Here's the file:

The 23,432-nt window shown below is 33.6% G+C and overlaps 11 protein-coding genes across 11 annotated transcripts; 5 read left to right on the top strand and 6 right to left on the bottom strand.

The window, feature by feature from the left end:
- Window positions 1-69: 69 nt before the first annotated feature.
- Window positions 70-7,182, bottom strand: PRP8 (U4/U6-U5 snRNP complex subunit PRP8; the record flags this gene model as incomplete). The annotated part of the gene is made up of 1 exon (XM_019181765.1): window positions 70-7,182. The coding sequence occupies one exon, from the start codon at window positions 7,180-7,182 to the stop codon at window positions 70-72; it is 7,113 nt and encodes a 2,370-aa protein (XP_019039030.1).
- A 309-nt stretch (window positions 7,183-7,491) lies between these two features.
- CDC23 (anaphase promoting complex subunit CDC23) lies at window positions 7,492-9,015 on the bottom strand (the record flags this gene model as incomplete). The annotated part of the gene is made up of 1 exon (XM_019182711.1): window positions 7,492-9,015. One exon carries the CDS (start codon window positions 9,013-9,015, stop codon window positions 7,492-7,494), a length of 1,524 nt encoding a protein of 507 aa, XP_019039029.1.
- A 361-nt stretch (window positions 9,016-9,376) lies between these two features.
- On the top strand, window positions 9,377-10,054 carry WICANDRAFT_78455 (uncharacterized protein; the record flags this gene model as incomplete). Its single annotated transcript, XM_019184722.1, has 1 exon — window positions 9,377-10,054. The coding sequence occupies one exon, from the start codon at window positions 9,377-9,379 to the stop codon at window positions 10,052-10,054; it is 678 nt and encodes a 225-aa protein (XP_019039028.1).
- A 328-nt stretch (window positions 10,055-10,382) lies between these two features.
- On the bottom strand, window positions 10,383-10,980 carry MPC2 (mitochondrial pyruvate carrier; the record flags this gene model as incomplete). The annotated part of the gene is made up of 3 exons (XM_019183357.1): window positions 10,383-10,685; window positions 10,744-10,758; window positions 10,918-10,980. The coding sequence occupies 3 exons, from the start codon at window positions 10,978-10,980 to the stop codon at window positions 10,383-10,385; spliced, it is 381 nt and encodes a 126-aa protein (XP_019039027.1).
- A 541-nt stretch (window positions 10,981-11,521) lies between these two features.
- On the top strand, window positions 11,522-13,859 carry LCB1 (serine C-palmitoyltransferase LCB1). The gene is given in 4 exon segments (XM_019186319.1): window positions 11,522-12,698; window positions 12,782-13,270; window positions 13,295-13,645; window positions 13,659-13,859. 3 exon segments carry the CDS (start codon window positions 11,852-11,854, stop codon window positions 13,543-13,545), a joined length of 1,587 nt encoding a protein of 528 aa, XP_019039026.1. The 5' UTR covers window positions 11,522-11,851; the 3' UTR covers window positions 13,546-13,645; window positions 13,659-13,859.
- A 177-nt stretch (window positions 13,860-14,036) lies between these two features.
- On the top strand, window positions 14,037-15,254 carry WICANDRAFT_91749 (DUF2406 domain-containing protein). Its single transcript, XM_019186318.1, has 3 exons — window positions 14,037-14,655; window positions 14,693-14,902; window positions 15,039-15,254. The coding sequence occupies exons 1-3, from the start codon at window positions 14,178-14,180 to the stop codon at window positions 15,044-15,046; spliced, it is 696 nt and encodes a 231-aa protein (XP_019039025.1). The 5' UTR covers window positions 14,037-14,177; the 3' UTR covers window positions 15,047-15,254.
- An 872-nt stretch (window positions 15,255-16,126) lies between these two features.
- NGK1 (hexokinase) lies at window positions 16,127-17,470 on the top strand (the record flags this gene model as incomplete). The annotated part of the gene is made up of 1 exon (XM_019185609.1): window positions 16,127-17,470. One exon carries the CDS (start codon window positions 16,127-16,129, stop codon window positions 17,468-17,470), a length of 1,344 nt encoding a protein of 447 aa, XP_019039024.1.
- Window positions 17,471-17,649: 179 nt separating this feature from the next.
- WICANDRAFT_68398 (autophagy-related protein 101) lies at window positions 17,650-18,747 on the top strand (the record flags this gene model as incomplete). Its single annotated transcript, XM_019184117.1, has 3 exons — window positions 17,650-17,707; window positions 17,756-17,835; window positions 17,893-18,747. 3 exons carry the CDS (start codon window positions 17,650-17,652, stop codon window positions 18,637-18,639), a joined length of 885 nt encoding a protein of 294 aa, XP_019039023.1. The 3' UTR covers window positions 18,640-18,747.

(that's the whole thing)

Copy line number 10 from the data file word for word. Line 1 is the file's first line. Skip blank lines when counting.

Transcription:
- On the bottom strand, window positions 10,383-10,980 carry MPC2 (mitochondrial pyruvate carrier; the record flags this gene model as incomplete). The annotated part of the gene is made up of 3 exons (XM_019183357.1): window positions 10,383-10,685; window positions 10,744-10,758; window positions 10,918-10,980. The coding sequence occupies 3 exons, from the start codon at window positions 10,978-10,980 to the stop codon at window positions 10,383-10,385; spliced, it is 381 nt and encodes a 126-aa protein (XP_019039027.1).